Hand versus Machine Kneaded Bread - Salt

3 posts / 0 new
Last post
Chris Klindt's picture
Chris Klindt
Joined: 2015-12-21 04:11
Hand versus Machine Kneaded Bread - Salt

Hi Chef Jacob,

My question is, have you seen a difference of adding salt with yeast at the beginning of a machine kneaded bread?

For better than forty years, I have added salt in the beginning of making a yeast bread in a machine kneaded bread to get the salt and yeast spread out through the dough.

In 2007-2008, I did a test of salt and yeast doing a bag test on a plastic bottle using a condom to look for CO2 pressure. One bottle had salt and the other did not not. The salt added seemed to create a little better pressure than without salt but this was only one test.

So my understanding is that salt interferes with the gluten structure and makes the dough tougher to hand knead. This is true, correct?  

But in machine kneading, does it make any difference? 


jacob burton's picture
jacob burton
Joined: 2015-05-25 20:37

Salt doesn't have much effect on the yeast, unless the yeast is already re-hydrated and for some reason it comes into contact with a lot of salt. As you know, salt in a high enough concentration will kill just about anything.

As you stated, delaying the addition of salt during the autolyse stage is more about gluten formation. Salt will tighten the gluten network, and require more kneading to develop that network in the first place if autolyse is skipped. This equates to working the motor on your mixer longer, and making the dough tougher to mix in general. You'll really notice the difference when working with lower hydration doughs like pizza.

I've also seen comparisons where the same dough was made side-by-side but one skipped the autolyse step. The finished baked loaf looked to have a better oven spring. Another user posted this somewhere here on the forums.

But the short of it is, if you're adding the salt at the same time as the yeast and getting a finished product you're happy with, I would say there's no reason to change.

Chris Klindt's picture
Chris Klindt
Joined: 2015-12-21 04:11

Hi Chef Jacob,

You bring up some interesting points.

I have made all your pizza dough recipes and love them. Thank you very much!

I have done salt with the water and salt added at the end of autolyse but I don't believe that I paid much attention for the final baked dough(s).

So, are you saying that if autolyze is skipped that the baked dough will be more airy with CO2 holes in the dough and better oven spring? I think that I can see this in my mind that the gluten didn't have a chance to fully develop with water and kneading.

Do you remember if the user had any idea of the chemical makeup of the water that was being used? I have never taken the idea to bread put it does make a difference in all grain beer depending on summer or winter. I haven't done all grain beer since my stroke but some of this is still in my brain.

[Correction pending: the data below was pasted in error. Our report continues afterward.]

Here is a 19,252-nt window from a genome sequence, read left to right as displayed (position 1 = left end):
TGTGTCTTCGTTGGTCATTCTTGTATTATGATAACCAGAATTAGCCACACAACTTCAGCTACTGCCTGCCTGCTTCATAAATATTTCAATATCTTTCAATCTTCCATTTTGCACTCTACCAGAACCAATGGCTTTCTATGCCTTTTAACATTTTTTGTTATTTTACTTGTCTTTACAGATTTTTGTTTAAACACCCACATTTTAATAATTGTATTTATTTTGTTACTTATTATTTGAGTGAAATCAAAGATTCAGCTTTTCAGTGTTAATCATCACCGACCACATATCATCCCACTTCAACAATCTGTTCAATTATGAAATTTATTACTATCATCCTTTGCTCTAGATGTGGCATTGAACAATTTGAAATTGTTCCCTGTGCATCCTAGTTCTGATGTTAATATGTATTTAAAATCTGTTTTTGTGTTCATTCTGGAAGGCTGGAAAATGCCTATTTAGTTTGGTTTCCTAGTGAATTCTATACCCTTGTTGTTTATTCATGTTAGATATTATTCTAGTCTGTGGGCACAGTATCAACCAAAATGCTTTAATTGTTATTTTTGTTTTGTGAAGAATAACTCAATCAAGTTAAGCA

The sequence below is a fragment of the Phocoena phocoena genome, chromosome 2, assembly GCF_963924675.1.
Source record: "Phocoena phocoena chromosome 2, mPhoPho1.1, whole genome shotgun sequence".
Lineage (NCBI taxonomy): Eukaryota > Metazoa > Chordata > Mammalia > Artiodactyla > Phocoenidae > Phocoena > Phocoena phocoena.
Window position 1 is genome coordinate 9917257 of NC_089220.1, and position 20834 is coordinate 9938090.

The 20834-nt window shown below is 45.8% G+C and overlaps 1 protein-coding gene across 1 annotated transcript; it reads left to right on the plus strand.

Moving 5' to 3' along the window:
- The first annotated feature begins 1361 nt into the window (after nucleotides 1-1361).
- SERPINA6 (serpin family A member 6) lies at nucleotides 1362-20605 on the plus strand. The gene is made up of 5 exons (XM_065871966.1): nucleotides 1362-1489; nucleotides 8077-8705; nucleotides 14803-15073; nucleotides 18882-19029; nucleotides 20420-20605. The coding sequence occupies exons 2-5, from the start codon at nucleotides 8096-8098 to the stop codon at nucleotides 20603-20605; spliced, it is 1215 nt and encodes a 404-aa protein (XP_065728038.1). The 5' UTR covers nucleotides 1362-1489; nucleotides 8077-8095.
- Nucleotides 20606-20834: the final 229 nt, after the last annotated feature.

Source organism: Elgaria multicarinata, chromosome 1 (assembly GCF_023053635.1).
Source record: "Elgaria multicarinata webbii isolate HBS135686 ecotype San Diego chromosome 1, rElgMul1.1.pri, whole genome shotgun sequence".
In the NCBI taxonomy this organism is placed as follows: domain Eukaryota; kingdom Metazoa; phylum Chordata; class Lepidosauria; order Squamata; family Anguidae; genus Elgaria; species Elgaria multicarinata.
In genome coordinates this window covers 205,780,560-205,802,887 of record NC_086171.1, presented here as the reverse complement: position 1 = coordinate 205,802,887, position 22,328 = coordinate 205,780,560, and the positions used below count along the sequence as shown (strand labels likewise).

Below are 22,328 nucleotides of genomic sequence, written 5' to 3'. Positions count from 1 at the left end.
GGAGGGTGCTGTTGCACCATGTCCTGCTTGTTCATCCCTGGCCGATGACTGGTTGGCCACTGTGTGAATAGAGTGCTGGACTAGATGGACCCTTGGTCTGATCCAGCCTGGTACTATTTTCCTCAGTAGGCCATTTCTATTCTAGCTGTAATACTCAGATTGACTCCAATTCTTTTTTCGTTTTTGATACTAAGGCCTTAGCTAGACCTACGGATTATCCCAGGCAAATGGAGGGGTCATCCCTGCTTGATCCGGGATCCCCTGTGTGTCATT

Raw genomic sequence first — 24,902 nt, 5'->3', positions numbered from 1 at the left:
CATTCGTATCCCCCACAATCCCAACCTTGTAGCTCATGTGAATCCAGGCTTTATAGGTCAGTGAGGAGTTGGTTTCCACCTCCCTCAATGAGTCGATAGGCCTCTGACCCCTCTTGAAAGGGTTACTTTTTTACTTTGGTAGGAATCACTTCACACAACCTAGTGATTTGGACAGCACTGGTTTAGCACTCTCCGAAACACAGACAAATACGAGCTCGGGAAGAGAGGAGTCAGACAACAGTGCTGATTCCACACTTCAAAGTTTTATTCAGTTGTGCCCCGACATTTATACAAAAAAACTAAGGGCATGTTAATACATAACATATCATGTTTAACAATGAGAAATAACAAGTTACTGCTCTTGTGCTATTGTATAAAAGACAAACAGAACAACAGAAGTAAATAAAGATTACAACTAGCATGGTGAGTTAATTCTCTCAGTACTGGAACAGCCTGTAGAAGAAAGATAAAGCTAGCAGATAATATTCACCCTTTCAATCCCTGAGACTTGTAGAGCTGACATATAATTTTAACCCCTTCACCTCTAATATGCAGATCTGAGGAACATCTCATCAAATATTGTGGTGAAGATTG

Water used to be an interesting subject to me but I have forgotten too much. Every water district whether city or county should have water report published online or available from the water district. If you are on a ground well, the person will have to pull a sample and send the water sample off to be analyzed.

Most water districts will deliver a +OH water to the user to protect the distribution piping with some scale and not to have brown water (rust). Just some thoughts.


Newest Forum Topics

Hi, in the Three mother sauces video, you covered all the best different ways to Sauce making. All the sauces where salty, when creating sweet sauces, such as coconut sauce, mango or even swwet lemon. What would be my best thikener agent? Can i apply any of this techniques or that would be a whole different process? 

Comments: 3

Ok so things have been pretty quit here...so thought I would share some Christmas makings for you all.

The last couple of months I have been smoking turkeys (whole and breast), making a variiy of sausages (breakfast, Italian,Swiss,Bratwurst and hot links), making tamales ( cheese and green chile,as well as  pork and chicken).

I still have to smoke some pork bellies for bacon and they are in the works now.

All this to mail out as my Christmas presents to friends and family.

Lot of work, but satisfying to me and well those that recieve.



Comments: 4

Hey is there a on line calculater for converting pounds in to grams, plus figuring the percentage of salts cure, sugar and ppm. The site i have been using is down, and not sure when it or if it will be back.

The site i used to use is diggingdogfarm.com.

I use it for my brines and making bacon cure.

I heard of some other sites which had something similar but I sure can't find them now.

Thanks kit

Comments: 2

The last four weeks, all but one of my loaves of "English-Muffin" Bread have turned out like this:

Prior to that, I hadn't had any trouble and I have not (knowingly) changed any ingredients, procedures or equipment. 

Why is this happening and how can I prevent it? Thanks. 

Comments: 5

When I was in Honduras and had made a side trip to Guatemala, I found a coffee jelly/jam that I eventually used for a new recipe I developed. Now that I'm back in the States, I can't get that jelly any more, so I have been looking into making some myself. 

Comments: 15